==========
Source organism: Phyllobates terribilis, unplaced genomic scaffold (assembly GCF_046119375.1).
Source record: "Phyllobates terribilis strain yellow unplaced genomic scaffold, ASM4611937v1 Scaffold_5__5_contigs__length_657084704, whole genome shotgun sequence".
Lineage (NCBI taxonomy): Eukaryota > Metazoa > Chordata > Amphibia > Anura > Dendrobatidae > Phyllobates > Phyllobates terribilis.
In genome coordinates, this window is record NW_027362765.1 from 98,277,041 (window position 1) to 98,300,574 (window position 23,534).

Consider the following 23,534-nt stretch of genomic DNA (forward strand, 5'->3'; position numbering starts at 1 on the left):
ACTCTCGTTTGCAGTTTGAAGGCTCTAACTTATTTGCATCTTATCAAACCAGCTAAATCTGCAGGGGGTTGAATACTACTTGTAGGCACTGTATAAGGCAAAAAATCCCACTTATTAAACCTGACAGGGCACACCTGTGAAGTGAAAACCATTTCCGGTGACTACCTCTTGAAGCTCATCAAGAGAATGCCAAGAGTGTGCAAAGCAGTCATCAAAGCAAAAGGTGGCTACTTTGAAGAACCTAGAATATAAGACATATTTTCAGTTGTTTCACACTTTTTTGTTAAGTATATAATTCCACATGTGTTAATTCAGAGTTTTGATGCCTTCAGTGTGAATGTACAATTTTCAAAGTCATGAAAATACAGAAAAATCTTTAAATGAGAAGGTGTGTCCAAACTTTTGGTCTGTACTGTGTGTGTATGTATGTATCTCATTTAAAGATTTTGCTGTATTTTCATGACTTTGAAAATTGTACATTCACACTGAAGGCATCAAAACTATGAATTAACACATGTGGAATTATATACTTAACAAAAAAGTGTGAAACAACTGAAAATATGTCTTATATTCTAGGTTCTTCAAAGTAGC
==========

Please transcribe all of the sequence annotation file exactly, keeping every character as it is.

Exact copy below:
Source organism: Phyllobates terribilis, unplaced genomic scaffold (assembly GCF_046119375.1).
Source record: "Phyllobates terribilis strain yellow unplaced genomic scaffold, ASM4611937v1 Scaffold_5__5_contigs__length_657084704, whole genome shotgun sequence".
Lineage (NCBI taxonomy): Eukaryota > Metazoa > Chordata > Amphibia > Anura > Dendrobatidae > Phyllobates > Phyllobates terribilis.
In genome coordinates, this window is record NW_027362765.1 from 98,277,041 (window position 1) to 98,300,574 (window position 23,534).

Consider the following 23,534-nt stretch of genomic DNA (forward strand, 5'->3'; position numbering starts at 1 on the left):
ACTCTCGTTTGCAGTTTGAAGGCTCTAACTTATTTGCATCTTATCAAACCAGCTAAATCTGCAGGGGGTTGAATACTACTTGTAGGCACTGTATAAGGCAAAAAATCCCACTTATTAAACCTGACAGGGCACACCTGTGAAGTGAAAACCATTTCCGGTGACTACCTCTTGAAGCTCATCAAGAGAATGCCAAGAGTGTGCAAAGCAGTCATCAAAGCAAAAGGTGGCTACTTTGAAGAACCTAGAATATAAGACATATTTTCAGTTGTTTCACACTTTTTTGTTAAGTATATAATTCCACATGTGTTAATTCAGAGTTTTGATGCCTTCAGTGTGAATGTACAATTTTCAAAGTCATGAAAATACAGAAAAATCTTTAAATGAGAAGGTGTGTCCAAACTTTTGGTCTGTACTGTGTGTGTATGTATGTATCTCATTTAAAGATTTTGCTGTATTTTCATGACTTTGAAAATTGTACATTCACACTGAAGGCATCAAAACTATGAATTAACACATGTGGAATTATATACTTAACAAAAAAGTGTGAAACAACTGAAAATATGTCTTATATTCTAGGTTCTTCAAAGTAGC